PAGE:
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Autoinjector preference among patients with multiple sclerosis: results from a national survey

Authors Limmroth V, Reischl J, Mann B, Morosov X, Kokoschka A, Weller I, Schreiner T

Received 22 March 2017

Accepted for publication 24 June 2017

Published 3 August 2017 Volume 2017:11 Pages 1325—1334

DOI https://doi.org/10.2147/PPA.S137741

Checked for plagiarism Yes

Review by Single-blind

Peer reviewers approved by Dr Colin Mak

Peer reviewer comments 2

Editor who approved publication: Dr Johnny Chen

V Limmroth,1 J Reischl,2 B Mann,3 X Morosov,2 A Kokoschka,2 I Weller,2 T Schreiner2

1Clinic for Neurology and Palliative Medicine, Municipal Hospital Köln-Merheim, Cologne, 2Bayer Vital GmbH, Leverkusen, 3IFAK Institute GmbH & Co. KG, Taunusstein, Germany

Purpose: Autoinjectors are well-established in supporting multiple sclerosis (MS) therapy. This market survey was aimed at investigating patients’ rating of three devices for subcutaneous interferon beta formulations: the electronic autoinjectors Betaconnect® and RebiSmart™ as well as the mechanical ExtaviPro™ device.
Patients and methods: Organization and conduction of structured face-to-face interviews in five German cities were managed through an independent external market research company. After questionnaire validation (n=15), 85 participants currently either using the Betaconnect (n=39), the RebiSmart (n=36) or the ExtaviPro injector (n=10) were asked 22 questions in the same order. First, patients named their current device in use, watched the corresponding instruction video, and were queried about their device. Second, patients were asked about their opinion of an ideal autoinjector. Third, instruction videos for the two non-used devices were presented and participants could dummy-inject into a pillow. Last, patients evaluated device features and indicated their preferred autoinjector.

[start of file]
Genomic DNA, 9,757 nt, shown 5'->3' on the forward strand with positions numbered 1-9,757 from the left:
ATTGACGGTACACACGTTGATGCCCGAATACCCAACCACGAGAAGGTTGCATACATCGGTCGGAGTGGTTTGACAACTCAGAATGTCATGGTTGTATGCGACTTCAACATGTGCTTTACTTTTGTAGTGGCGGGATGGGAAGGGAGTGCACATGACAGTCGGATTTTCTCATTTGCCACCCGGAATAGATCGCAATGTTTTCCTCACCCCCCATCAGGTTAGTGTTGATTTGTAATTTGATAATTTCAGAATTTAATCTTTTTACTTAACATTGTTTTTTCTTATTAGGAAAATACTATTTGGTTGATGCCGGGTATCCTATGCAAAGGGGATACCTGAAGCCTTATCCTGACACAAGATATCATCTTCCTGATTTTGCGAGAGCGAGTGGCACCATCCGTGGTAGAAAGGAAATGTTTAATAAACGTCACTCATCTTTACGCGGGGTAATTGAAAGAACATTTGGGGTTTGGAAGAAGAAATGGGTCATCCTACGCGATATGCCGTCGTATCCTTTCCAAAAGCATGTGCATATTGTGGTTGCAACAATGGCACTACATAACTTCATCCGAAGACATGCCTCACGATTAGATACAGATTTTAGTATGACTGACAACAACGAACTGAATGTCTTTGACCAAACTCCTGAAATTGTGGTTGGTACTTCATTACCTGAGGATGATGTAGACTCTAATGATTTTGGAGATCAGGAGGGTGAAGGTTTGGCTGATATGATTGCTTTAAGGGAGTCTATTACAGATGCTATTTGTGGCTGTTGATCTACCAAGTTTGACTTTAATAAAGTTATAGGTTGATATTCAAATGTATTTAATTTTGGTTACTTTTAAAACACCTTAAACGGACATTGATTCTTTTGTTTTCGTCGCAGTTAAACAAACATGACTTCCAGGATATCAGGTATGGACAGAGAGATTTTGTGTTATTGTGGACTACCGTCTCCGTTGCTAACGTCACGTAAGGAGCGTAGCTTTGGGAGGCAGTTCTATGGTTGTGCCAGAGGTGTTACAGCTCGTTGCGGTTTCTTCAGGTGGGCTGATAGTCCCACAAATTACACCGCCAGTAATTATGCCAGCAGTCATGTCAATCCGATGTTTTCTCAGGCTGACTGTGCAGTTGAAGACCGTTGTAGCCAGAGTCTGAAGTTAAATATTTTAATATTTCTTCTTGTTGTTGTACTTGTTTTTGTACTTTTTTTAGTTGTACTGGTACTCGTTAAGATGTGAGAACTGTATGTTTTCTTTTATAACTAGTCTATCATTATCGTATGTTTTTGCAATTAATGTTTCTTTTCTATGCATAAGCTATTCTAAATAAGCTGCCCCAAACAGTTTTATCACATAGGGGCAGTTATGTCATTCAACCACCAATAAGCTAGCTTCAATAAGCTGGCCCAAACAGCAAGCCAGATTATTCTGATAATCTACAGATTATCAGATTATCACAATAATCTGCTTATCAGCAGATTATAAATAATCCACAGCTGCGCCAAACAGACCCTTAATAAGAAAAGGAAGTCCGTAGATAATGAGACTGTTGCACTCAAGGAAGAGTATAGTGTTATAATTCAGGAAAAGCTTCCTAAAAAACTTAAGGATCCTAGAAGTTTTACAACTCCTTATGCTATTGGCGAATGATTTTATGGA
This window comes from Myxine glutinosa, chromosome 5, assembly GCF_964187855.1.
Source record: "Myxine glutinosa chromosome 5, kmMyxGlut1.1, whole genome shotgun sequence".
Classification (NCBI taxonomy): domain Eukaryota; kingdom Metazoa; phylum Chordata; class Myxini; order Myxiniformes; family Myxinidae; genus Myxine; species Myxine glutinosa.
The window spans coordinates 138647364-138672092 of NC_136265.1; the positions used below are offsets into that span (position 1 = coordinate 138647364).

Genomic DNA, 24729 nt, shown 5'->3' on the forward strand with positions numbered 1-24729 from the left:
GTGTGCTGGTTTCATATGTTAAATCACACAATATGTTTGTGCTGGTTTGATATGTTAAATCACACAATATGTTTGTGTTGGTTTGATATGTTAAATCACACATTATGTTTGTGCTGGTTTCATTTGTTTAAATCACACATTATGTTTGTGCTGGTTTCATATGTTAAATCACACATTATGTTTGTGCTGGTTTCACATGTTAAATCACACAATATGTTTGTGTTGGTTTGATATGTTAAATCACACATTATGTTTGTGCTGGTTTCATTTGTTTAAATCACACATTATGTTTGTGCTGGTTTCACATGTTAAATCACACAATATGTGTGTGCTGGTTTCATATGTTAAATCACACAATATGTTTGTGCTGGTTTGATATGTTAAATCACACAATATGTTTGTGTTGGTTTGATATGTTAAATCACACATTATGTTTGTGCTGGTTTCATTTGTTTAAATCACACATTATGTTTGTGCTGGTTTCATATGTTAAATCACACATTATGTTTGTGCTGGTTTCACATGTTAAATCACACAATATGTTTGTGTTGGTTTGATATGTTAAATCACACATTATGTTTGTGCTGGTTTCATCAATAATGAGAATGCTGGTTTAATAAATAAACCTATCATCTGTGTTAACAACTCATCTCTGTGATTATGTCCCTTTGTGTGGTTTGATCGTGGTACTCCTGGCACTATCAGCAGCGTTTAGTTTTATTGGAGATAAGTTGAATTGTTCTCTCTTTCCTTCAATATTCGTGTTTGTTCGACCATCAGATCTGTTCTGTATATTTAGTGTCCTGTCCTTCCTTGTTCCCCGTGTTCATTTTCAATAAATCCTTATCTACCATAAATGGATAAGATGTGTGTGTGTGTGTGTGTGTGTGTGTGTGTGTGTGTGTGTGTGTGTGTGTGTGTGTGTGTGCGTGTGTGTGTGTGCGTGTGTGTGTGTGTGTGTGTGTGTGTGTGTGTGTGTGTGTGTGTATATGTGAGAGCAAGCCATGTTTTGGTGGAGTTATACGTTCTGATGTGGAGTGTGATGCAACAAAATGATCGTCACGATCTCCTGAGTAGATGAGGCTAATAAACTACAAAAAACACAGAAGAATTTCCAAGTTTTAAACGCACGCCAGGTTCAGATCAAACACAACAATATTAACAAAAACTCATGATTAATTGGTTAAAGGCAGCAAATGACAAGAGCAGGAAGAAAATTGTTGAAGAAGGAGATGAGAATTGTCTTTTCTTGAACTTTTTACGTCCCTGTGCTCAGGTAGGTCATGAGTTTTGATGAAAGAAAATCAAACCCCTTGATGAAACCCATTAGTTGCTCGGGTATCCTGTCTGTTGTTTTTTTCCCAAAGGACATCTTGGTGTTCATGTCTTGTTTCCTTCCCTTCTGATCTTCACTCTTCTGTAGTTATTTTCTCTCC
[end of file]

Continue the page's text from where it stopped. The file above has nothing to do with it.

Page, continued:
Results: Before having been presented the two other autoinjectors not in use, evaluation of patients’ satisfaction with their own device revealed that 82% of the Betaconnect users, 67% of the RebiSmart and 60% of the ExtaviPro users were highly satisfied. All patients desired some improvement of their own device particularly concerning optimization of size and handling. Subsequent to testing and watching instruction videos of all devices, the Betaconnect received the best rating regarding different functions. Finally, participants indicated their preferred autoinjector, provided their own medication was suitable for all three devices: 56.5% of the participants (n=48/85) chose the Betaconnect, 36.5% the RebiSmart (n=31/85), and 5% the ExtaviPro device (n=4/85); 2% did not answer (n=2/85).
Conclusion: In this survey, the Betaconnect device was the preferred autoinjector and may currently best meet patients’ needs. As it was closest to participants’ opinion of an ideal device, the Betaconnect might contribute to treatment adherence. Our results need to be confirmed in further studies.

Keywords: adherence, multiple sclerosis, immunomodulatory therapy, electronic autoinjector, market survey

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Patient satisfaction with the BETACONNECT™ autoinjector for interferon beta-1b

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